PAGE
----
The Tena Value brand diapers are produced and distributed by SCA Group and is distributed mainly in Asia. It is a diaper that is often overshadowed by its famous cousins, the Tena Slips, yet it is one of the most common diapers in Singapore and Malaysia. Tena markets it as a ‘Economy Diaper’. It is a tape-on diaper, and they come in one class only, in two sizes, M & L. M – 32 to 44 inches (81-112cm) L – 45 to 58 inches (114-147 cm) This review is based on the M size diapers, which I got from Giant Express Supermarket for $10.15 for a pack of 12. They were bought in mid- 2014.
Appearance and Features
The Tena Value Diaper (TVD) comes with many of the usual features seen in a good adult diaper. It is plastic-backed, has standing leak guards, wetness indicators and a frontal patch for multiple re-taping. It uses a four-tape fastening system, with two tapes on each side.
When folded the diaper measures 18 by 25 cm with a height of about 2.5 cm. When unfolded the diaper measures 64 cm lengthwise, with 37 cm of it being the actual padding. Top to bottom the diaper measures 80 cm, 65cm padded and the narrowest part, the crotch, has a width of 33cm, with 22 cm padded. The tape is 2.7cm thick. As you can see, the dimensions are all significantly larger than the Tena Slip Super’s Medium. This diaper has an unusual shape of padding, for most diapers have rounded hourglass-shaped padding. The Tena Value’s hourglass has straight bottoms.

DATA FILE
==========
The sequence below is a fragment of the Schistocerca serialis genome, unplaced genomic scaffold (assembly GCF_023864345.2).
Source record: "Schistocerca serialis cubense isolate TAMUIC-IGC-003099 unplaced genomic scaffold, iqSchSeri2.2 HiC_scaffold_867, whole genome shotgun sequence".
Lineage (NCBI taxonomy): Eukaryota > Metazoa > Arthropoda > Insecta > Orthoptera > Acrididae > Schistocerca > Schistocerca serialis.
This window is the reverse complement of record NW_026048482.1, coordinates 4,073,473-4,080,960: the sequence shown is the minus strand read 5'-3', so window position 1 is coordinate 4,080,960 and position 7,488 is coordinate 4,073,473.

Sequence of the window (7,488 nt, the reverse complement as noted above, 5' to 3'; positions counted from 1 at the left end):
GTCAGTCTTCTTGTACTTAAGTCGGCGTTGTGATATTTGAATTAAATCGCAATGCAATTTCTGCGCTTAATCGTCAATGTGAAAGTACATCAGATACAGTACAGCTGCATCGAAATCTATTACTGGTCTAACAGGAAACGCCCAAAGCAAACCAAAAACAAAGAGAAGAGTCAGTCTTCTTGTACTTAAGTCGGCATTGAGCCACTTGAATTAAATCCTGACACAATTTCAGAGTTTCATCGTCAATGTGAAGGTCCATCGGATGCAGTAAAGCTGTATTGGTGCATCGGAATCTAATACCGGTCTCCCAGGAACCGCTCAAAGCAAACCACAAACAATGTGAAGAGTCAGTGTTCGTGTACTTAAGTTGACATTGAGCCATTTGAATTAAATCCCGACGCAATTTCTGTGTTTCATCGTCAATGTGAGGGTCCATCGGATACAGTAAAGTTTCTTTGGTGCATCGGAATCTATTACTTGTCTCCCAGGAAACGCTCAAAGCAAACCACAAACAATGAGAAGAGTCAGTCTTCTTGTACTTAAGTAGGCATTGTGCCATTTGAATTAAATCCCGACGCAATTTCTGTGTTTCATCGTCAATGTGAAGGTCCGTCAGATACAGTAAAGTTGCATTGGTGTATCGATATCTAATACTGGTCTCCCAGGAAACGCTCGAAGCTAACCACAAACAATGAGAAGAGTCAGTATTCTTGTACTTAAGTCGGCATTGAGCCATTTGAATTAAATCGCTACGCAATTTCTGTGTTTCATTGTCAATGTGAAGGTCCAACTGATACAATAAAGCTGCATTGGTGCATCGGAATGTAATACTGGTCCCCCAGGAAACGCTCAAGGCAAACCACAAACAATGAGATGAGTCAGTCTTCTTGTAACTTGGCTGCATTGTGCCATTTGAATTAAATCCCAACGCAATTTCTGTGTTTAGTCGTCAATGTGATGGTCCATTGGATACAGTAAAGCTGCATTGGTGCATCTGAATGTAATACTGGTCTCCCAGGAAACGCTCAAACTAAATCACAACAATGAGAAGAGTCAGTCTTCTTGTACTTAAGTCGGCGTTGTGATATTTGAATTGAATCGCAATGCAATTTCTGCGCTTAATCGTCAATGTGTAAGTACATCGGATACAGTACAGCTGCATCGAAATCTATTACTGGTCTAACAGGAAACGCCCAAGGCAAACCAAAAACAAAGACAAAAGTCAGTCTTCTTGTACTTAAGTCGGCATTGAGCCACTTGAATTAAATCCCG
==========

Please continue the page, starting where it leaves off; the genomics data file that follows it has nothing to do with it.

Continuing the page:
The frontal landing patch is made of strong plastic, for holding onto the tapes, which must land on them. It is essentially a very strong piece of clear, transparent plastic that has been pasted over the back-sheet of the diaper. Appearance-wise they are plain with just the Tena Logo, the size (medium) and the letter ‘M’ plastered over it in a regular fashion that is visually unappealing. They crinkle a little, but are sufficiently muffled by jeans or thick bermudas. The backsheet is made of soft plastic, which provides good water-retention. It doesn’t crinkle much, but it seems to trap heat faster than the other plastic-backed diapers that I’ve tried.. The wetness indicator runs down from the front to the back. It consists of two bands of dark blue lines, and when the diaper is wet these bands disappear. There are two lines of light blue words running either side which blare the Tena Logo and size in light-blue ink, which aren’t wetness indicators.